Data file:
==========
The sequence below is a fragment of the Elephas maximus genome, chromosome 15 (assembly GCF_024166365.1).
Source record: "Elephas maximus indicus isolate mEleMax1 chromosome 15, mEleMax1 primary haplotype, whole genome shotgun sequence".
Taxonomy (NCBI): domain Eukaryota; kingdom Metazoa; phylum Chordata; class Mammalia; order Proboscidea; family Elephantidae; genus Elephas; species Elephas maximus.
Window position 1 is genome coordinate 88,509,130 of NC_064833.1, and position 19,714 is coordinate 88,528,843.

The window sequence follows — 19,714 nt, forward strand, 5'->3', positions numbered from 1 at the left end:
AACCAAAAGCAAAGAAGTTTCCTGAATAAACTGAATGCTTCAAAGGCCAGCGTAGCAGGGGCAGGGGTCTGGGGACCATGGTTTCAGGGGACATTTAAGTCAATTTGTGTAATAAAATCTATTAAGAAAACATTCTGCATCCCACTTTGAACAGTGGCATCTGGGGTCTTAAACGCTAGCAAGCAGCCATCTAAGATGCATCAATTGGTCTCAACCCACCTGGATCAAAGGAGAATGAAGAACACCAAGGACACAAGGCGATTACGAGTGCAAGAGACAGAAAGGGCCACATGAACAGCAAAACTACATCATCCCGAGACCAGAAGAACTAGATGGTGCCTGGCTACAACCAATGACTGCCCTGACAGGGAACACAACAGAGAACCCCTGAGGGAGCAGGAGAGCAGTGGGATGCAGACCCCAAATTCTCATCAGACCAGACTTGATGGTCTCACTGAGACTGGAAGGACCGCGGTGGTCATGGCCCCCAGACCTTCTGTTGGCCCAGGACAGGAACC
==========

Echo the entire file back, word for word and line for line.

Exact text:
The sequence below is a fragment of the Elephas maximus genome, chromosome 15 (assembly GCF_024166365.1).
Source record: "Elephas maximus indicus isolate mEleMax1 chromosome 15, mEleMax1 primary haplotype, whole genome shotgun sequence".
Taxonomy (NCBI): domain Eukaryota; kingdom Metazoa; phylum Chordata; class Mammalia; order Proboscidea; family Elephantidae; genus Elephas; species Elephas maximus.
Window position 1 is genome coordinate 88,509,130 of NC_064833.1, and position 19,714 is coordinate 88,528,843.

The window sequence follows — 19,714 nt, forward strand, 5'->3', positions numbered from 1 at the left end:
AACCAAAAGCAAAGAAGTTTCCTGAATAAACTGAATGCTTCAAAGGCCAGCGTAGCAGGGGCAGGGGTCTGGGGACCATGGTTTCAGGGGACATTTAAGTCAATTTGTGTAATAAAATCTATTAAGAAAACATTCTGCATCCCACTTTGAACAGTGGCATCTGGGGTCTTAAACGCTAGCAAGCAGCCATCTAAGATGCATCAATTGGTCTCAACCCACCTGGATCAAAGGAGAATGAAGAACACCAAGGACACAAGGCGATTACGAGTGCAAGAGACAGAAAGGGCCACATGAACAGCAAAACTACATCATCCCGAGACCAGAAGAACTAGATGGTGCCTGGCTACAACCAATGACTGCCCTGACAGGGAACACAACAGAGAACCCCTGAGGGAGCAGGAGAGCAGTGGGATGCAGACCCCAAATTCTCATCAGACCAGACTTGATGGTCTCACTGAGACTGGAAGGACCGCGGTGGTCATGGCCCCCAGACCTTCTGTTGGCCCAGGACAGGAACC